“Cirque has been interested for quite a while in the notion of creating a film, something for the big screen,” says Jacques Méthé, executive producer of Worlds Away.
Photograph by: Photo: Mark Fellman
By Jay Stone, Postmedia News
November 29, 2012
LAS VEGAS — If you walk through the clatter and lights of the slot machines and blackjack tables of the MGM Grand Hotel & Casino, you come to the Kà theatre where — 10 times a week — two Mexican circus performers, Sabu and Francisco Alegria, make audiences feel like their stomachs are falling through the floor.
The Alegria brothers are the stars of the Wheel of Death, one of the show-stopping numbers in Kà, which is one of seven shows that Cirque du Soleil puts on in Las Vegas. Some of them, like Viva Elvis or The Beatles Love, are rock ’n’ roll acrobatic extravaganzas. Others, like Kà, are fantasies with elements of hair-raising athletics.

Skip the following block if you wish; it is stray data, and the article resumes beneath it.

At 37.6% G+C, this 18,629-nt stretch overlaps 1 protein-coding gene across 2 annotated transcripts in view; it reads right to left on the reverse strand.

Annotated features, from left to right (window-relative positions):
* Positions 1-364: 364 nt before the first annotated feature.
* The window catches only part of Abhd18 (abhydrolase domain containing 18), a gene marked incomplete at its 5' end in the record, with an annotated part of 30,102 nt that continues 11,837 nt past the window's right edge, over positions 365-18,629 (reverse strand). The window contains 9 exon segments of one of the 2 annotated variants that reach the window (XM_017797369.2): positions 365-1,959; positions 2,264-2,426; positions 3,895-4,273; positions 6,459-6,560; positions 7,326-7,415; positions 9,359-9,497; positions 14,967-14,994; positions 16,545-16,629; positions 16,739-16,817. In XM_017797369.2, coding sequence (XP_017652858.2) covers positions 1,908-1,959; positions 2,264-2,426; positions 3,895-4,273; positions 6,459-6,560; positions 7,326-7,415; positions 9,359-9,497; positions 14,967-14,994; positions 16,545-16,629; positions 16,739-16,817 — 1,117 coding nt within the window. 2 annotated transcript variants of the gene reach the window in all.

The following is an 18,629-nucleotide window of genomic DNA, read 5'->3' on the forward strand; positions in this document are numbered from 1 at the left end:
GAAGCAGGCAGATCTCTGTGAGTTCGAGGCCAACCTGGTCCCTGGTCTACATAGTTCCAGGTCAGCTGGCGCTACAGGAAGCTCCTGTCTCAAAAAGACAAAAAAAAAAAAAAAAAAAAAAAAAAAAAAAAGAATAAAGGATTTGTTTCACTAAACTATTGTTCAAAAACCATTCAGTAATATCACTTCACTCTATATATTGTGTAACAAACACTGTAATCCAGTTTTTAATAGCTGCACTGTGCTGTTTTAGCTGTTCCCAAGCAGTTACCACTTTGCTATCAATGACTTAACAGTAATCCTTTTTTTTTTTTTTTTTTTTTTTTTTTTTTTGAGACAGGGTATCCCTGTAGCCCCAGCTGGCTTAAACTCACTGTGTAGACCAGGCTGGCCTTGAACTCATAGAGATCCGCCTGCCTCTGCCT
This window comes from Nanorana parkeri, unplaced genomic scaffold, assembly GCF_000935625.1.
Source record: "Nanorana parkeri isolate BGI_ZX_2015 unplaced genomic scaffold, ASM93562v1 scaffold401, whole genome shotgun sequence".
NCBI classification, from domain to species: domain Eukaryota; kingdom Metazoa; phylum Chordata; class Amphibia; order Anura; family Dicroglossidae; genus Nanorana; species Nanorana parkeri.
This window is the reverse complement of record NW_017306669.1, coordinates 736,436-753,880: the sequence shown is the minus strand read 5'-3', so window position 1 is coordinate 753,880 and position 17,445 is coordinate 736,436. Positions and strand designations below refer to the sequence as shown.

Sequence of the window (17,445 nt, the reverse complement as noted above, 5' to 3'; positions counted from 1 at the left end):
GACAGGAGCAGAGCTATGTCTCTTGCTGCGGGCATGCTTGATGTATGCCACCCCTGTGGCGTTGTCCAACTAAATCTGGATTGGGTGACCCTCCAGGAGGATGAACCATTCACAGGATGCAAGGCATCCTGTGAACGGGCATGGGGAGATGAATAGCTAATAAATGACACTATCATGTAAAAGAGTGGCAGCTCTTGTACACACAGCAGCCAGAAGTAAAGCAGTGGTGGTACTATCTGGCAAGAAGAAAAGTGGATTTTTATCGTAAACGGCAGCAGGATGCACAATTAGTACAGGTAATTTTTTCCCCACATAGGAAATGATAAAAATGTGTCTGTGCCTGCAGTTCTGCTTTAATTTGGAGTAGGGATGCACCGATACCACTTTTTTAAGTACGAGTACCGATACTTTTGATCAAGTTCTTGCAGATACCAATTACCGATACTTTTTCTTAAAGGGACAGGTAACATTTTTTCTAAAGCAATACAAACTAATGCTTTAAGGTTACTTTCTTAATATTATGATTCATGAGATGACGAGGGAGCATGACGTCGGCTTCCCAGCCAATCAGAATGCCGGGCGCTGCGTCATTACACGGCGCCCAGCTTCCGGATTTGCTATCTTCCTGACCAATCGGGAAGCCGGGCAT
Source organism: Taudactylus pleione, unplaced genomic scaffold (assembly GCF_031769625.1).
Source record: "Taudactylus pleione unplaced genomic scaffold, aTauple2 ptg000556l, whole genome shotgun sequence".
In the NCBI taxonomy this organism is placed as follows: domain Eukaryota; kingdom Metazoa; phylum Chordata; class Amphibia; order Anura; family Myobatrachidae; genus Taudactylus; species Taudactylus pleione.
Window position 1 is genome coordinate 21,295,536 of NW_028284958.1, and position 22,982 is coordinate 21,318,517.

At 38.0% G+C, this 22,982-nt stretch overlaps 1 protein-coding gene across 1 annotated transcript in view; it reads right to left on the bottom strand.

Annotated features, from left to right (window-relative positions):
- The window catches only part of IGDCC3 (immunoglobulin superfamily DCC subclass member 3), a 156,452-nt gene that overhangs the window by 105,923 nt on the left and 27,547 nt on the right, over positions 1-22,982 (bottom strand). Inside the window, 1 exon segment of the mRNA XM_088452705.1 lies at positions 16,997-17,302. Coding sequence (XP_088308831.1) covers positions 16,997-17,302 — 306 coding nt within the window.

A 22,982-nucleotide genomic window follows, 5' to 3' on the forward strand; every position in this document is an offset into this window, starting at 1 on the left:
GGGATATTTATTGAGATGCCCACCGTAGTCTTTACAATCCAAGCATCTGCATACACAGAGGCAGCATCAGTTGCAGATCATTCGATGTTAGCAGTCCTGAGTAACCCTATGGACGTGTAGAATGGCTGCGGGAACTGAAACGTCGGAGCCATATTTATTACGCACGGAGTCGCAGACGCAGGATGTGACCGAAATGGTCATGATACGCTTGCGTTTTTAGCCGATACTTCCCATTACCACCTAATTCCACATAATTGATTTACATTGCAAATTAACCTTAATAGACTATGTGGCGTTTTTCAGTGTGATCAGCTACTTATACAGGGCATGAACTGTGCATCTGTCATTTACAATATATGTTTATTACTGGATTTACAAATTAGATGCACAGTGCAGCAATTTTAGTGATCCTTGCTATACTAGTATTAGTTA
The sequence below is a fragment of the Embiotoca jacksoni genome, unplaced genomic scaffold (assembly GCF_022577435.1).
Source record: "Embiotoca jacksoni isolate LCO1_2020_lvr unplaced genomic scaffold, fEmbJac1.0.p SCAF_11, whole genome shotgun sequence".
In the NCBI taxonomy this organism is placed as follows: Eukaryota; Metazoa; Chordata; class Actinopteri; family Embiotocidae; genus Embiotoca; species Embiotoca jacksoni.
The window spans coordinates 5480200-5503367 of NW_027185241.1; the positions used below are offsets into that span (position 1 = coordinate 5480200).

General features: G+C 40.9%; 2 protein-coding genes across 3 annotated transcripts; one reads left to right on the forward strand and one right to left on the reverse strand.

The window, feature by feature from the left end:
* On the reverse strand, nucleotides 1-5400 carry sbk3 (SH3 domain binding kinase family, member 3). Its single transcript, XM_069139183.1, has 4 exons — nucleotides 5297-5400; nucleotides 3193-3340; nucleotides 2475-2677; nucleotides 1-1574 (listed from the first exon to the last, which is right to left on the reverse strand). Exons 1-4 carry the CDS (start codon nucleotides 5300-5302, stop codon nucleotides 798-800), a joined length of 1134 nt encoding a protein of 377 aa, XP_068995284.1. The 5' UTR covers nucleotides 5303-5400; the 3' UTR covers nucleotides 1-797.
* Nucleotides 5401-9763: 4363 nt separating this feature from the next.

The Wheel of Death is an old circus act updated for Cirque: two giant hamster wheels that swing on a pivot, rising some 15 metres above Kà’s unique floating stage. The Alegrías walk around the wheels, which in turn spin on the pivot, taking this or that Alegria so high that you get woozy watching them, especially when they climb onto the outside of the wheels and start running and then skipping rope.
And now that feeling, the dizzy sensation of second-hand vertigo, is coming to a motion picture theatre near you.
The film is called Cirque du Soleil: Worlds Away, a dreamy compilation of all seven of the Cirque shows, filmed with the Fusion 3D system that James Cameron — one of the movie’s producers — developed and used in Avatar.
Read more: http://www.montrealgazette.com/entertainment/movie-guide/piece+Cirque+Soleil/7627566/story.html#ixzz2DhxftDcI